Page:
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Thoughts on Transit

Is it Cheaper to Take Public Transportation or Drive a Car?

by Ecolane / December 30, 2014

The eternal question of whether to take public transit or to drive to a destination is not an easy one to answer. Typically, it's a question of time and convenience versus cost. Additionally, every trip has to be evaluated and considered based on its own merits.

Price of Fuel

There are a number of considerations that should be taken into account before answering this question. If driving, then the first question to answer is what the fuel cost will be for the trip. Let's say a vehicle gets 28 miles to the gallon in city driving, and it has a 12 gallon tank. At $3 a gallon that is $36 for a full tank lasting roughly 330 miles. Those with more efficient vehicles, or hybrid vehicles, are going to find that fuel is typically less of a concern.

Hidden Fees

Beyond the fuel consumption issue, there may be the question of parking and storage. This might be $5 for a few hours, or as much as $50 or more for an entire day. There's also the issue of navigation (in case someone isn't familiar with the area) as well as security. All of this can add up to a lot more than a couple $20 bills for a trip.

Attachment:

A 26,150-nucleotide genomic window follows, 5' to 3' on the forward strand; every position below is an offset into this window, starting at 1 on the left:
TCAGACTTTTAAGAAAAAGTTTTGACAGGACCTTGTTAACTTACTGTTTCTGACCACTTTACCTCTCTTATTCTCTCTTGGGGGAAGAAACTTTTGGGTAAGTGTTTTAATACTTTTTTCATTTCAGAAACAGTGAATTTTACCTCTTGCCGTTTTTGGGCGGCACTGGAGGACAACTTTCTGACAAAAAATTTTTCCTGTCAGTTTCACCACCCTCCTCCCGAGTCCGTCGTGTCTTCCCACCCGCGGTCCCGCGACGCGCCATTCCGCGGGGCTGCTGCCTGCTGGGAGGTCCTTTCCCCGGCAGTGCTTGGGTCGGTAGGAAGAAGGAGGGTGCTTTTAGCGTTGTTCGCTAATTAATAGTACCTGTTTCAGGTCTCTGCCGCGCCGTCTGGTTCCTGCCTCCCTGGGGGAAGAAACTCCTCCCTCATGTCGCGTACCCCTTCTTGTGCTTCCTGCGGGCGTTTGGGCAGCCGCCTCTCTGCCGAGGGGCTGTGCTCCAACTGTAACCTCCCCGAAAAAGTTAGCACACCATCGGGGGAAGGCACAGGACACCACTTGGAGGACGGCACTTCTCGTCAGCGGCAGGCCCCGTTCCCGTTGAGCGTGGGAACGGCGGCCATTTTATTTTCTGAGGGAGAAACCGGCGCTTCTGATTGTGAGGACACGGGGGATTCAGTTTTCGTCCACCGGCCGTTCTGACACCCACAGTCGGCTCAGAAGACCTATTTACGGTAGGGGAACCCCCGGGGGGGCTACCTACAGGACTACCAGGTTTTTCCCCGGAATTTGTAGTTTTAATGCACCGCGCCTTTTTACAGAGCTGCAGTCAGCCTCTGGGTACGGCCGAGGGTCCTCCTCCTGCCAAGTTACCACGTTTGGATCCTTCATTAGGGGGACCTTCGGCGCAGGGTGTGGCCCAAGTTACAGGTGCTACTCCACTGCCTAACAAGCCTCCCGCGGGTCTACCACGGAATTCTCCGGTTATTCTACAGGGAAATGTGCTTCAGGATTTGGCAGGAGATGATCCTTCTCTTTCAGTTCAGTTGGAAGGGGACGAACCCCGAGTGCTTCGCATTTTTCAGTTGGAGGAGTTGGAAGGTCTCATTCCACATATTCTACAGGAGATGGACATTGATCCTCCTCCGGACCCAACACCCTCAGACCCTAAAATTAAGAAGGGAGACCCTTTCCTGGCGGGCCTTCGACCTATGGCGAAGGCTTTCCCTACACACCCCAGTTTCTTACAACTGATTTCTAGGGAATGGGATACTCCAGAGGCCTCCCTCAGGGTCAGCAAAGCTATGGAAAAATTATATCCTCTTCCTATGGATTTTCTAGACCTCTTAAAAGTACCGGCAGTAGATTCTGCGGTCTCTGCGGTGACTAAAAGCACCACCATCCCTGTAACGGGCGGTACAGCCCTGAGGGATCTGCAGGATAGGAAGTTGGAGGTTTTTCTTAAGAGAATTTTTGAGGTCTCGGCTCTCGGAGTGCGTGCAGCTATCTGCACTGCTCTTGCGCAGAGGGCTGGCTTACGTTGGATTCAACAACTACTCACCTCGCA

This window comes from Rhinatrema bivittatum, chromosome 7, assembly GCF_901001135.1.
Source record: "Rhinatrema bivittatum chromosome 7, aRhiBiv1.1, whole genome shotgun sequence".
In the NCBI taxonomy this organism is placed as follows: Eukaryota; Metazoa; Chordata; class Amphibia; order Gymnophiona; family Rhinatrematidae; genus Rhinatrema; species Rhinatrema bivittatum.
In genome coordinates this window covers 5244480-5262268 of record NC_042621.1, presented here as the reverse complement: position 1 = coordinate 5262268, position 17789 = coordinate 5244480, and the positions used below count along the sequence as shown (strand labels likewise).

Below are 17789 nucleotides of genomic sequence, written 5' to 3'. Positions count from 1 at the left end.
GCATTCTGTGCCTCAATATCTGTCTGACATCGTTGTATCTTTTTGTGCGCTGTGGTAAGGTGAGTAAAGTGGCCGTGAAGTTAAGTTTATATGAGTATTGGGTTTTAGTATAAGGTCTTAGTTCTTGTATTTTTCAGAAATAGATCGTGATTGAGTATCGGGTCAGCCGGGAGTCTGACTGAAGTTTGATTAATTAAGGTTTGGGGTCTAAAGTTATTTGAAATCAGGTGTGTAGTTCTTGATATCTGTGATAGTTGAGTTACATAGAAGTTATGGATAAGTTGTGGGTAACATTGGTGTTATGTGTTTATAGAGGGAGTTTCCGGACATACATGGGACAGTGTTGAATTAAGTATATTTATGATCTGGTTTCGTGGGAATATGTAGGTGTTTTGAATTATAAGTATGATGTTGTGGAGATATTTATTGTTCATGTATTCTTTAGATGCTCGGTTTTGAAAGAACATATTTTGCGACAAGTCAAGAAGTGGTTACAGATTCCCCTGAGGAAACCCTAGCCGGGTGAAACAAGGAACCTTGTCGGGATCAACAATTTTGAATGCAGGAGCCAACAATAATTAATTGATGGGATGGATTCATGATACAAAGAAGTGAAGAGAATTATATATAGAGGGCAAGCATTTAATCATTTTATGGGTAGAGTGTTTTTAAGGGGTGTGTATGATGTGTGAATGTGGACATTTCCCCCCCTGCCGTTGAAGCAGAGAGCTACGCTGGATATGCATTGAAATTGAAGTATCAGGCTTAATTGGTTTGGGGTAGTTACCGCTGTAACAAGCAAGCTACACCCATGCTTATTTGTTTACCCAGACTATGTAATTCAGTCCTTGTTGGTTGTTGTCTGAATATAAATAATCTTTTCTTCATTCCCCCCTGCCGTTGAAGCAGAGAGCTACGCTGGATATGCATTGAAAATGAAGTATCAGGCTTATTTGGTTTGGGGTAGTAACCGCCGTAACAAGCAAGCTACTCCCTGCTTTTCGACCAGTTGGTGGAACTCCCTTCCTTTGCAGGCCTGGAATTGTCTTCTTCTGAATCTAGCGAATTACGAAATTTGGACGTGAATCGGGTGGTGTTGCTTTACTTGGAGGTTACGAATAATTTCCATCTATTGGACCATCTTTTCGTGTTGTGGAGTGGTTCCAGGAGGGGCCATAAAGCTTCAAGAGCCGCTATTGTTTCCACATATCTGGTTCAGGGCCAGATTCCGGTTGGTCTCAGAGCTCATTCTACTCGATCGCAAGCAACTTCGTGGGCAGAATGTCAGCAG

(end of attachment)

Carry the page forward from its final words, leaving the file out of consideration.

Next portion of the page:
Public transit, on the other hand, has no such hidden fees. The cost of a ticket is the cost of the ticket, plain and simple. So while round-trip train fare to the city might cost you $30, there's no additional fee. Public transit's costs are in time and convenience. Trains, buses, and subways all run on a schedule, and they are less convenient than leaving at an individual preference. The big question that a lot of people hinge their decision on though is whether their transit will run on time?

Time is Money

One of the most appealing behaviors that public transportation can demonstrate is an ability to run on time. Consistency and speed need to be things that commuters can rely on, which is why modern scheduling software is so critical to the organizations providing transit services.

Scheduling software is more than just a method for getting people where they need to be on time; they're a way to save both time and money. Whether it's offering commuters mobile updates on departure and arrival times, routing vehicles more efficiently, or reducing deadhead time and better managing delays, good scheduling software makes a difference. That difference is whether commuters rely on public transportation or decide it's just easier to bite the bullet and drive on their own.

Transit Software

Tags: Transit Trends

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